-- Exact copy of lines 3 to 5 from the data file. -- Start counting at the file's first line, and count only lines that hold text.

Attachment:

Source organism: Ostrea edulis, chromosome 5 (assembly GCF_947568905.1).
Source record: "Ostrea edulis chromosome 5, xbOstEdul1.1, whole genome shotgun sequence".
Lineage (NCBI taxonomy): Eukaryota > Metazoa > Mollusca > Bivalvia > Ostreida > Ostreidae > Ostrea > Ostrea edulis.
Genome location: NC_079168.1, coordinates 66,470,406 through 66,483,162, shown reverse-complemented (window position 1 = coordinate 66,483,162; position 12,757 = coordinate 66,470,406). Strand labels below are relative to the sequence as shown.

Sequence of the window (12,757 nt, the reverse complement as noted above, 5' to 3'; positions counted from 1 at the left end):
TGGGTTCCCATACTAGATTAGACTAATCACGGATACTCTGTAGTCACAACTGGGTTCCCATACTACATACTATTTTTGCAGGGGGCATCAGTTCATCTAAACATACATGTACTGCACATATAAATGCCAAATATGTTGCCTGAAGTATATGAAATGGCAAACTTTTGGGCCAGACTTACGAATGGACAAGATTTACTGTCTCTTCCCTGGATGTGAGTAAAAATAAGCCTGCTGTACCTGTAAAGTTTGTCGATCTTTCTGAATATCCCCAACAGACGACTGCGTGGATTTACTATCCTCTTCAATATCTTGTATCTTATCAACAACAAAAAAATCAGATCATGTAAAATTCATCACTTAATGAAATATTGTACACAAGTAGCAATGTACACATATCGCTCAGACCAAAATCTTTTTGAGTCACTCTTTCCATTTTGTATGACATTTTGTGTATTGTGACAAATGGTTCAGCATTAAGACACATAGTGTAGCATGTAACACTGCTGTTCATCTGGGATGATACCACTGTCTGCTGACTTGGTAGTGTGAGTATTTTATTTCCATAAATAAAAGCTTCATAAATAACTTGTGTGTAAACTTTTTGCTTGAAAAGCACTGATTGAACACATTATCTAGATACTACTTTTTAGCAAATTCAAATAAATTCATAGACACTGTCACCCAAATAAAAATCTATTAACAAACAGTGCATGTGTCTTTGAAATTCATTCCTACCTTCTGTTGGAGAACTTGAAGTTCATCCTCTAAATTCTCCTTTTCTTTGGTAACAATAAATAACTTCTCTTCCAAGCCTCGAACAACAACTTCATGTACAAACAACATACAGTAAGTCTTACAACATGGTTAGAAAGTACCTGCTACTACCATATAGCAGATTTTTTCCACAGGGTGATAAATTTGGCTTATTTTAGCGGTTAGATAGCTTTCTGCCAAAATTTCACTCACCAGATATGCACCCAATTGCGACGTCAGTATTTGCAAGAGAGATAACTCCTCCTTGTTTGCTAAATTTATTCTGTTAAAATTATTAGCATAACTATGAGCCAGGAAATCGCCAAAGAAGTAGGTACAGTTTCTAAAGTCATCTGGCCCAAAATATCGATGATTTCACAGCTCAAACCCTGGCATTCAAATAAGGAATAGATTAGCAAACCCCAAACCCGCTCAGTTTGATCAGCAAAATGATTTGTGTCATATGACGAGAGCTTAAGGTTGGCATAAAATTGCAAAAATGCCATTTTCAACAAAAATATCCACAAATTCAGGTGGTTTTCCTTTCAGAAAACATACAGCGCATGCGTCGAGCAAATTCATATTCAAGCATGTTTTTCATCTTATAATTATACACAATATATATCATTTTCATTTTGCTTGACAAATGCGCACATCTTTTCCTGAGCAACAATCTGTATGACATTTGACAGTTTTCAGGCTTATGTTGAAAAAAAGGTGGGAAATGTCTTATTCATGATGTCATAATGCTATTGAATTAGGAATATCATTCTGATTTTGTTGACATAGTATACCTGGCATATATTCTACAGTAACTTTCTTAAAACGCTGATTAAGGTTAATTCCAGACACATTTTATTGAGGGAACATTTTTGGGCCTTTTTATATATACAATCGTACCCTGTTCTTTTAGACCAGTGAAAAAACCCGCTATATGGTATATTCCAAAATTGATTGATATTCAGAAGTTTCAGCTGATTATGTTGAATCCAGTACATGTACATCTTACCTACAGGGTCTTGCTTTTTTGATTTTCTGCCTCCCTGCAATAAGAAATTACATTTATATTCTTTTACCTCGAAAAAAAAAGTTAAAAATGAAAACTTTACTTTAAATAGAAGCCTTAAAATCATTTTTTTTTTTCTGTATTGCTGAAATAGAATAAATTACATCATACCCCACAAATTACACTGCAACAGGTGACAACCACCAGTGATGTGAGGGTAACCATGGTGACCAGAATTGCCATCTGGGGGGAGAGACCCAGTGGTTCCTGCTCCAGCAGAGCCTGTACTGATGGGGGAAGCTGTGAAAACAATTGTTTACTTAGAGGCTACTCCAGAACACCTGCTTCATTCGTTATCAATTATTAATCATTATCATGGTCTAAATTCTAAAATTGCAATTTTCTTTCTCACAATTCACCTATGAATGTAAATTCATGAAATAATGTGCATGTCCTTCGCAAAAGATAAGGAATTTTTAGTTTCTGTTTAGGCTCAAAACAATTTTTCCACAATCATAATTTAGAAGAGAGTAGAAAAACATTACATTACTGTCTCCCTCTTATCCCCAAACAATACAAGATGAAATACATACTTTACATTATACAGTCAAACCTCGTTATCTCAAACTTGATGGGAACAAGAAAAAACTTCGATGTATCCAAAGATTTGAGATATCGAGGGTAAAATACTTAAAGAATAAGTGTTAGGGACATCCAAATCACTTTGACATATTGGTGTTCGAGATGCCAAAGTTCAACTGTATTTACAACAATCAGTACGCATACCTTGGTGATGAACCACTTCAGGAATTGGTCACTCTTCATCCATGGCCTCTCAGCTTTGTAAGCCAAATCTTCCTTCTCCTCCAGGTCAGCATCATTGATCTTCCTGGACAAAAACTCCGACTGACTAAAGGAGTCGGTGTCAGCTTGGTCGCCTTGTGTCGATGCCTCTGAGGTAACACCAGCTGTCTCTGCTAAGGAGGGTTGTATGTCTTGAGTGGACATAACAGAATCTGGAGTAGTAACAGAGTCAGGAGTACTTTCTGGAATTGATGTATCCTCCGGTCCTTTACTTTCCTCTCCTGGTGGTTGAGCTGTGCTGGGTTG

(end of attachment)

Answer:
Lineage (NCBI taxonomy): Eukaryota > Metazoa > Mollusca > Bivalvia > Ostreida > Ostreidae > Ostrea > Ostrea edulis.
Genome location: NC_079168.1, coordinates 66,470,406 through 66,483,162, shown reverse-complemented (window position 1 = coordinate 66,483,162; position 12,757 = coordinate 66,470,406). Strand labels below are relative to the sequence as shown.

Sequence of the window (12,757 nt, the reverse complement as noted above, 5' to 3'; positions counted from 1 at the left end):